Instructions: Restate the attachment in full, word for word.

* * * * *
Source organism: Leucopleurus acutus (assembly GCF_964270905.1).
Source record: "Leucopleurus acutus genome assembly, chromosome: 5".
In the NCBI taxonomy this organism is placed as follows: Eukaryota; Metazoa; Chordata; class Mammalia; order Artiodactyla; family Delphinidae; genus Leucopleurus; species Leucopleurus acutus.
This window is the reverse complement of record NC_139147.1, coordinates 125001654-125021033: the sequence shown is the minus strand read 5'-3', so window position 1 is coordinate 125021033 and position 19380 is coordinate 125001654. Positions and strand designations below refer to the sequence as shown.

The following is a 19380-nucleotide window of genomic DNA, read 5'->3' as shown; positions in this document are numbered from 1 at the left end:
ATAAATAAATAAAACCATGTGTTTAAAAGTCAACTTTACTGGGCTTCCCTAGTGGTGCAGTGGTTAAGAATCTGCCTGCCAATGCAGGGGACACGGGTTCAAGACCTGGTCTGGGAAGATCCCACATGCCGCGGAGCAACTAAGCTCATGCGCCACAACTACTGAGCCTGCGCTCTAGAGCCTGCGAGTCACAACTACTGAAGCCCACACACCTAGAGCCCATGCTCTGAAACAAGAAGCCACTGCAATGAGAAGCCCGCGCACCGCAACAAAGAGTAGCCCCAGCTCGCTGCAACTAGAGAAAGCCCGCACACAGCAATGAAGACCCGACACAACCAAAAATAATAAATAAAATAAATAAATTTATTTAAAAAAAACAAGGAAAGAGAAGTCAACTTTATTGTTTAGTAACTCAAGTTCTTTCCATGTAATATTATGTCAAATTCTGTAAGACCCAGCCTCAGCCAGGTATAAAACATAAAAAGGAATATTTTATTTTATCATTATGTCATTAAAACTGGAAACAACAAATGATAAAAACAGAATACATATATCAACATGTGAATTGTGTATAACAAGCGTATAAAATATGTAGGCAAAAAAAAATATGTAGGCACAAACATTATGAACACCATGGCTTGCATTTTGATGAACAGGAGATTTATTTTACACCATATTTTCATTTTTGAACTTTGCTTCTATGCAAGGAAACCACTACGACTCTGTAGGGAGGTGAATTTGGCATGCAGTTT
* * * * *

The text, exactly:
Source organism: Leucopleurus acutus (assembly GCF_964270905.1).
Source record: "Leucopleurus acutus genome assembly, chromosome: 5".
In the NCBI taxonomy this organism is placed as follows: Eukaryota; Metazoa; Chordata; class Mammalia; order Artiodactyla; family Delphinidae; genus Leucopleurus; species Leucopleurus acutus.
This window is the reverse complement of record NC_139147.1, coordinates 125001654-125021033: the sequence shown is the minus strand read 5'-3', so window position 1 is coordinate 125021033 and position 19380 is coordinate 125001654. Positions and strand designations below refer to the sequence as shown.

The following is a 19380-nucleotide window of genomic DNA, read 5'->3' as shown; positions in this document are numbered from 1 at the left end:
ATAAATAAATAAAACCATGTGTTTAAAAGTCAACTTTACTGGGCTTCCCTAGTGGTGCAGTGGTTAAGAATCTGCCTGCCAATGCAGGGGACACGGGTTCAAGACCTGGTCTGGGAAGATCCCACATGCCGCGGAGCAACTAAGCTCATGCGCCACAACTACTGAGCCTGCGCTCTAGAGCCTGCGAGTCACAACTACTGAAGCCCACACACCTAGAGCCCATGCTCTGAAACAAGAAGCCACTGCAATGAGAAGCCCGCGCACCGCAACAAAGAGTAGCCCCAGCTCGCTGCAACTAGAGAAAGCCCGCACACAGCAATGAAGACCCGACACAACCAAAAATAATAAATAAAATAAATAAATTTATTTAAAAAAAACAAGGAAAGAGAAGTCAACTTTATTGTTTAGTAACTCAAGTTCTTTCCATGTAATATTATGTCAAATTCTGTAAGACCCAGCCTCAGCCAGGTATAAAACATAAAAAGGAATATTTTATTTTATCATTATGTCATTAAAACTGGAAACAACAAATGATAAAAACAGAATACATATATCAACATGTGAATTGTGTATAACAAGCGTATAAAATATGTAGGCAAAAAAAAATATGTAGGCACAAACATTATGAACACCATGGCTTGCATTTTGATGAACAGGAGATTTATTTTACACCATATTTTCATTTTTGAACTTTGCTTCTATGCAAGGAAACCACTACGACTCTGTAGGGAGGTGAATTTGGCATGCAGTTT